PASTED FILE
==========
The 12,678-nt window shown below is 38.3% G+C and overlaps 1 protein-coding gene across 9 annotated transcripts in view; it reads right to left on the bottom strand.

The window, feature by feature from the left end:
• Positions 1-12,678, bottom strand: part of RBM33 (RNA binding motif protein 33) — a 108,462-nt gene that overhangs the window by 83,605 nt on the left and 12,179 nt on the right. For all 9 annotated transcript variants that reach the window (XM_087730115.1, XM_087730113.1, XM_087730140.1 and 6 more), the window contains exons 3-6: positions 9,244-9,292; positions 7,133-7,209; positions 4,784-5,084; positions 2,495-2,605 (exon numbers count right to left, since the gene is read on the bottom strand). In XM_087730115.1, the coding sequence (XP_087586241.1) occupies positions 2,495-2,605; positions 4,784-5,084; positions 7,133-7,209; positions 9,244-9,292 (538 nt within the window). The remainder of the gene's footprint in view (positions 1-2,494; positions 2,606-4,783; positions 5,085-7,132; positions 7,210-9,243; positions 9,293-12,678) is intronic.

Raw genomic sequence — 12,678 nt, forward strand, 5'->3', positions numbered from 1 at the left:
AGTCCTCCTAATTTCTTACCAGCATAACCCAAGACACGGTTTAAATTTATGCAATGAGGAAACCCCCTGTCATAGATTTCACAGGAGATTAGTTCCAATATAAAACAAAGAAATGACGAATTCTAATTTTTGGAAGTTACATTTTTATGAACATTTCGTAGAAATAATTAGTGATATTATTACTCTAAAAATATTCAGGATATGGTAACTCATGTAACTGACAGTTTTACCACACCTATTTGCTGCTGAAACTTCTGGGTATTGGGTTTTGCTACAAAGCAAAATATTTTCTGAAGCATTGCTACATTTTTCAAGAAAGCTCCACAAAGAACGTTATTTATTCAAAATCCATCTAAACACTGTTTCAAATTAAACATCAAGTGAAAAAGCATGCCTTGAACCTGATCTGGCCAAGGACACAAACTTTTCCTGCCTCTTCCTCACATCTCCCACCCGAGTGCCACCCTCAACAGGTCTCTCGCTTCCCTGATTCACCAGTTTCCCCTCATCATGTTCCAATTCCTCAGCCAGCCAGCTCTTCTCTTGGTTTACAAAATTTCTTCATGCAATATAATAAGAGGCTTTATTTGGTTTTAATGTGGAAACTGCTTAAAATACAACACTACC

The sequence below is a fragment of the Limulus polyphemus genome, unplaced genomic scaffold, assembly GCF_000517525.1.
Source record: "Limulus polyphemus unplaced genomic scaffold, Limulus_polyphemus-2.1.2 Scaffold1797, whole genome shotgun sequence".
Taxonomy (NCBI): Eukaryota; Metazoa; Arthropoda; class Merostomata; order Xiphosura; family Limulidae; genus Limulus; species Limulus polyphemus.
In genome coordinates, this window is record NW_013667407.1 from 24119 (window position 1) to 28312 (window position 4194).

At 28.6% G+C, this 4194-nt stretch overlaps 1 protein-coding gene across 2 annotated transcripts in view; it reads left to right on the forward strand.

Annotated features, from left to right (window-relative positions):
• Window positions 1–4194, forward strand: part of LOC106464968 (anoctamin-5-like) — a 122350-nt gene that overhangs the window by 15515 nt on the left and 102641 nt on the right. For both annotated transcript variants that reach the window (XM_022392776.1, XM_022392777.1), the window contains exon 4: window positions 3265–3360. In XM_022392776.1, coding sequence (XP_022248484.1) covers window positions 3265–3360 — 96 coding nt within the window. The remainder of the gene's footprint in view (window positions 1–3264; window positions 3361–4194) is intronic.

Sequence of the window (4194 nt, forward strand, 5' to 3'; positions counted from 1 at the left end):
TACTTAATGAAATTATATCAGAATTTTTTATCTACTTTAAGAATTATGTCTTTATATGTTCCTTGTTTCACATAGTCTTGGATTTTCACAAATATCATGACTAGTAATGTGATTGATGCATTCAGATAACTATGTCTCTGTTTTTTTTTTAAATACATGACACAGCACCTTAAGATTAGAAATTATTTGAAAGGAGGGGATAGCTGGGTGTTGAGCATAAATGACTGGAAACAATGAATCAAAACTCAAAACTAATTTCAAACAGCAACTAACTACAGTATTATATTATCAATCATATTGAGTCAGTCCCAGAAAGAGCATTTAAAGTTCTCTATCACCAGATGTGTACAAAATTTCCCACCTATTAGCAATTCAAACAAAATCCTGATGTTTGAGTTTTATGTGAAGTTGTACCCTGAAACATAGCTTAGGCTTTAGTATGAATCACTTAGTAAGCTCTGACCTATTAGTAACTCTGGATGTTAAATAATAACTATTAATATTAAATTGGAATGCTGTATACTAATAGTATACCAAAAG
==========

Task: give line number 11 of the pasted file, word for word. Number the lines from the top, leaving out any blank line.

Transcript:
Annotated features, from left to right (window-relative positions):